Aquatic sciences include the study of wetlands, freshwater and marine aquatic systems, and their boundaries. Though we had a particularly dry winter, March has brought the rains – Yippee! We took advantage of the blue skies one morning to do a little aquatic science of our own and explore vernal ponds.
Vernal ponds or ephemeral pools, are temporary pools of water that provide habitat for distinctive plants and animals. They are considered to be a distinctive type of wetland usually devoid of fish, and thus allow the safe development of juvenile amphibian and insect species.
Pond Studies – Let’s Get Wet
The kids were very excited to explore this ecosystem. Upon arrival, they dropped their journals and immediately waded into the water in search of critters. The dominant organism observed was without a doubt the tadpole. All the kids exclaimed that they wanted to bring home a few tadpoles and fortunately I brought along containers for each family.
The kids enjoyed the freedom to explore for about an hour. We then gathered our collection tubs together to take a closer look at what we found. I had hand lenses and a microscope on hand for those who wanted to observe the critters in more detail. I loved that my kiddos pulled out their journals and began to illustrate what most interested them.
In addition to the tadpoles, we also observed several aquatic insects: backswimmer larvae, mosquito larvae, water striders, and water boatman. We are looking forward to observing our catch more closely at home when there are fewer distractions. Setting up an aquarium at home provides us with the opportunity to observe the critters more closely and thereby further our pond studies at home.
Looking for aquatic critters has always been one of our favorite activities when the weather warms. Take a peak at one of our earlier excursions, Aquatic Critters: Summer Nature Study, and download a free dichotomous key to aquatic insects.
Take it Further – Inquiry Science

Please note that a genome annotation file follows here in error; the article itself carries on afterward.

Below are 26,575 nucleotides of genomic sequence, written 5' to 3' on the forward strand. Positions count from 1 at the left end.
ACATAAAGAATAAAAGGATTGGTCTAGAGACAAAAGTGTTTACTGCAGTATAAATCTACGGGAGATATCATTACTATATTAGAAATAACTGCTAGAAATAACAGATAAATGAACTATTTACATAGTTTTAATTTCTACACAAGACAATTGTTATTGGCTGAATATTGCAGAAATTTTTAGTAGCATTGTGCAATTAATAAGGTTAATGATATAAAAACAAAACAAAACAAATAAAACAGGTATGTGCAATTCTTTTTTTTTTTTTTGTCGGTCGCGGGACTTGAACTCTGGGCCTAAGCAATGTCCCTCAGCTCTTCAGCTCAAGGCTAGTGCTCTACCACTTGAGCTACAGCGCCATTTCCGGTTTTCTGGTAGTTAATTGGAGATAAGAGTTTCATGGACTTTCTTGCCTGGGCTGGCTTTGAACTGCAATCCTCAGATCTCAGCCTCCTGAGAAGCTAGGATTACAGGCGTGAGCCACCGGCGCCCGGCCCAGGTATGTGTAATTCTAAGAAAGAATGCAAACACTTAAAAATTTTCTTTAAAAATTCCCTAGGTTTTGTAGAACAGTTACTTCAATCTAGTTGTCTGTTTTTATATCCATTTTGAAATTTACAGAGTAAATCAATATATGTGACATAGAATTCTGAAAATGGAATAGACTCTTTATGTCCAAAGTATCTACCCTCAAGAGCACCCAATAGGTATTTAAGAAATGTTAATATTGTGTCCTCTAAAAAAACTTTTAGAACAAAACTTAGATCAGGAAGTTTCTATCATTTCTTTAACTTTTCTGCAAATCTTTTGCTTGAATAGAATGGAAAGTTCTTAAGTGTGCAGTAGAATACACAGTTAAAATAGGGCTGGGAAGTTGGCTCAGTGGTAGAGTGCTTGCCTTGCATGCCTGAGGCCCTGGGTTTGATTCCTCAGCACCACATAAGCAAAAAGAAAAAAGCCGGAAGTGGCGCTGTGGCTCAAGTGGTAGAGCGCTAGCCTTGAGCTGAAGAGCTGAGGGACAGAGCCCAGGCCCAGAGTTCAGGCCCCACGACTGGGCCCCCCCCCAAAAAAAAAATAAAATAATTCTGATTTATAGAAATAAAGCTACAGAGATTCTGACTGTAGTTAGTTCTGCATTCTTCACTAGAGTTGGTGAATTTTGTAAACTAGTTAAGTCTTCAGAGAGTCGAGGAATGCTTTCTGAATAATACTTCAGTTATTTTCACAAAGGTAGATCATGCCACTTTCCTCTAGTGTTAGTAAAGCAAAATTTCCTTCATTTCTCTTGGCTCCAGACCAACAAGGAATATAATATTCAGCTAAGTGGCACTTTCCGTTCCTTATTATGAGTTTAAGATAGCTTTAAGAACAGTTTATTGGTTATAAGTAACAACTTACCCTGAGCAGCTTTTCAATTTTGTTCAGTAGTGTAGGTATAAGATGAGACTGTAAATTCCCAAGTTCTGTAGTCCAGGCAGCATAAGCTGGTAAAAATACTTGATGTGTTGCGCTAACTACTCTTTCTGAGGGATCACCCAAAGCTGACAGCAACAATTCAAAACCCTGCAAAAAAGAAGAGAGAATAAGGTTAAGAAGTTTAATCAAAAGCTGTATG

Upon visiting a pond, collect critter samples to bring home for an aquarium for closer observations over time. Use pond water to fill your aquarium, not tap water, because it contains the microorganisms plankton eat. Any tap water added to account for evaporation should be left uncovered overnight to allow the chlorine to vaporize. I’ve created a free printable you may wish to use to record your observations.
How would you set up an experiment to answer these experimental questions? Make a list of needed materials and write down a hypothesis before you begin.
- If given a choice between open water and water filled with submerged plants, which animals choose the open water?
- Do more prey survive when plants are present?
- Will predators eat less of one particular type of prey if other prey are present as well?
- Do pond animals have any preference between light and dark?
- Does darkness affect the ability of the predators to catch the prey?
- Where will algae and snails survive best, in the dark or in the light?
** Remember that backswimmers and giant water bugs bite with a stinging effect and large dragonfly nymphs may also bite.
For more ideas for ecology studies, Ecology Explorations is a wonderful collection of hands-on lessons and inquiry projects designed with the middle school student in mind.
Though it is a 10-week unit, you can pick and choose activities to according to interest or to tie into another curriculum study.